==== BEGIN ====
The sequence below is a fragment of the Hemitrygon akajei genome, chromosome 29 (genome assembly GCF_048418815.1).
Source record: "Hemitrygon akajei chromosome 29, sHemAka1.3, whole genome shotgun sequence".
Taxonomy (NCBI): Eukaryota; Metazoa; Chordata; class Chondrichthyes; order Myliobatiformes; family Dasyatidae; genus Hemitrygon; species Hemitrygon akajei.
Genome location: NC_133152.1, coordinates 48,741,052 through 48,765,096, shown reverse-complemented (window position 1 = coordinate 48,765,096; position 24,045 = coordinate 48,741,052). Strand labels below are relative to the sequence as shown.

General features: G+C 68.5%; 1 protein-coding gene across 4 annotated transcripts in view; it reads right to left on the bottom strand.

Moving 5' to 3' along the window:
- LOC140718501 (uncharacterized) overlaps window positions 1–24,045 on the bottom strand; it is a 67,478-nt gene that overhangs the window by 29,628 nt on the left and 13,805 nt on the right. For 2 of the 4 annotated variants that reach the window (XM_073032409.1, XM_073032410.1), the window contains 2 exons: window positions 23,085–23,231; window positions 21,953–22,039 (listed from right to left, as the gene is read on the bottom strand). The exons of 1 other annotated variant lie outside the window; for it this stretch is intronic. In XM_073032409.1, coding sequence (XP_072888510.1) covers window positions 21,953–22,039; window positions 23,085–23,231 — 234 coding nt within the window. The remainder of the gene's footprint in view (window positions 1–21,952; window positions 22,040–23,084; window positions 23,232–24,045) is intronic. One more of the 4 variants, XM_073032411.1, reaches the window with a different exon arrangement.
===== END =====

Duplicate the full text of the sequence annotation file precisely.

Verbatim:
The sequence below is a fragment of the Hemitrygon akajei genome, chromosome 29 (genome assembly GCF_048418815.1).
Source record: "Hemitrygon akajei chromosome 29, sHemAka1.3, whole genome shotgun sequence".
Taxonomy (NCBI): Eukaryota; Metazoa; Chordata; class Chondrichthyes; order Myliobatiformes; family Dasyatidae; genus Hemitrygon; species Hemitrygon akajei.
Genome location: NC_133152.1, coordinates 48,741,052 through 48,765,096, shown reverse-complemented (window position 1 = coordinate 48,765,096; position 24,045 = coordinate 48,741,052). Strand labels below are relative to the sequence as shown.

General features: G+C 68.5%; 1 protein-coding gene across 4 annotated transcripts in view; it reads right to left on the bottom strand.

Moving 5' to 3' along the window:
- LOC140718501 (uncharacterized) overlaps window positions 1–24,045 on the bottom strand; it is a 67,478-nt gene that overhangs the window by 29,628 nt on the left and 13,805 nt on the right. For 2 of the 4 annotated variants that reach the window (XM_073032409.1, XM_073032410.1), the window contains 2 exons: window positions 23,085–23,231; window positions 21,953–22,039 (listed from right to left, as the gene is read on the bottom strand). The exons of 1 other annotated variant lie outside the window; for it this stretch is intronic. In XM_073032409.1, coding sequence (XP_072888510.1) covers window positions 21,953–22,039; window positions 23,085–23,231 — 234 coding nt within the window. The remainder of the gene's footprint in view (window positions 1–21,952; window positions 22,040–23,084; window positions 23,232–24,045) is intronic. One more of the 4 variants, XM_073032411.1, reaches the window with a different exon arrangement.